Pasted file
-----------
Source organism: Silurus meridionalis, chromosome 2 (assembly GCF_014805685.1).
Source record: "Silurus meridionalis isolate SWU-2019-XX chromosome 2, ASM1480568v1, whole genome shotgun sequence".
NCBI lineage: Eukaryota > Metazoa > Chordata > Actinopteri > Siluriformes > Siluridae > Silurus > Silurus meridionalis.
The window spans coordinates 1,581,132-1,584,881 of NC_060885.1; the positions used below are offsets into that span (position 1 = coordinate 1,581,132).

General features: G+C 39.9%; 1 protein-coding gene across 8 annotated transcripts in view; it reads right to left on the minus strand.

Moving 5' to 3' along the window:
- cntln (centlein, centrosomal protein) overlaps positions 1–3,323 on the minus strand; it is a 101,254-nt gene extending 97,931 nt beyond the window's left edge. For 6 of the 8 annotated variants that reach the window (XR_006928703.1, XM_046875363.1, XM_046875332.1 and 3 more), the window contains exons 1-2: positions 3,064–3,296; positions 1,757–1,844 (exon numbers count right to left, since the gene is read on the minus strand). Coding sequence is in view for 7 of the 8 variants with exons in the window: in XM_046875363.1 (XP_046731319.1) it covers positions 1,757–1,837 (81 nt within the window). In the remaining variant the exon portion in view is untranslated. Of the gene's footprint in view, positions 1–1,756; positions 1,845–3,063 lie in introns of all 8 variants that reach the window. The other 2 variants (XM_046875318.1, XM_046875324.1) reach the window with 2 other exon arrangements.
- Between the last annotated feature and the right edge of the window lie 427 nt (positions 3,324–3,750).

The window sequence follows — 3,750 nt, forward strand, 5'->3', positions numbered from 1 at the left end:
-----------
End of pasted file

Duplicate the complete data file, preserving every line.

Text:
Source organism: Silurus meridionalis, chromosome 2 (assembly GCF_014805685.1).
Source record: "Silurus meridionalis isolate SWU-2019-XX chromosome 2, ASM1480568v1, whole genome shotgun sequence".
NCBI lineage: Eukaryota > Metazoa > Chordata > Actinopteri > Siluriformes > Siluridae > Silurus > Silurus meridionalis.
The window spans coordinates 1,581,132-1,584,881 of NC_060885.1; the positions used below are offsets into that span (position 1 = coordinate 1,581,132).

General features: G+C 39.9%; 1 protein-coding gene across 8 annotated transcripts in view; it reads right to left on the minus strand.

Moving 5' to 3' along the window:
- cntln (centlein, centrosomal protein) overlaps positions 1–3,323 on the minus strand; it is a 101,254-nt gene extending 97,931 nt beyond the window's left edge. For 6 of the 8 annotated variants that reach the window (XR_006928703.1, XM_046875363.1, XM_046875332.1 and 3 more), the window contains exons 1-2: positions 3,064–3,296; positions 1,757–1,844 (exon numbers count right to left, since the gene is read on the minus strand). Coding sequence is in view for 7 of the 8 variants with exons in the window: in XM_046875363.1 (XP_046731319.1) it covers positions 1,757–1,837 (81 nt within the window). In the remaining variant the exon portion in view is untranslated. Of the gene's footprint in view, positions 1–1,756; positions 1,845–3,063 lie in introns of all 8 variants that reach the window. The other 2 variants (XM_046875318.1, XM_046875324.1) reach the window with 2 other exon arrangements.
- Between the last annotated feature and the right edge of the window lie 427 nt (positions 3,324–3,750).

The window sequence follows — 3,750 nt, forward strand, 5'->3', positions numbered from 1 at the left end: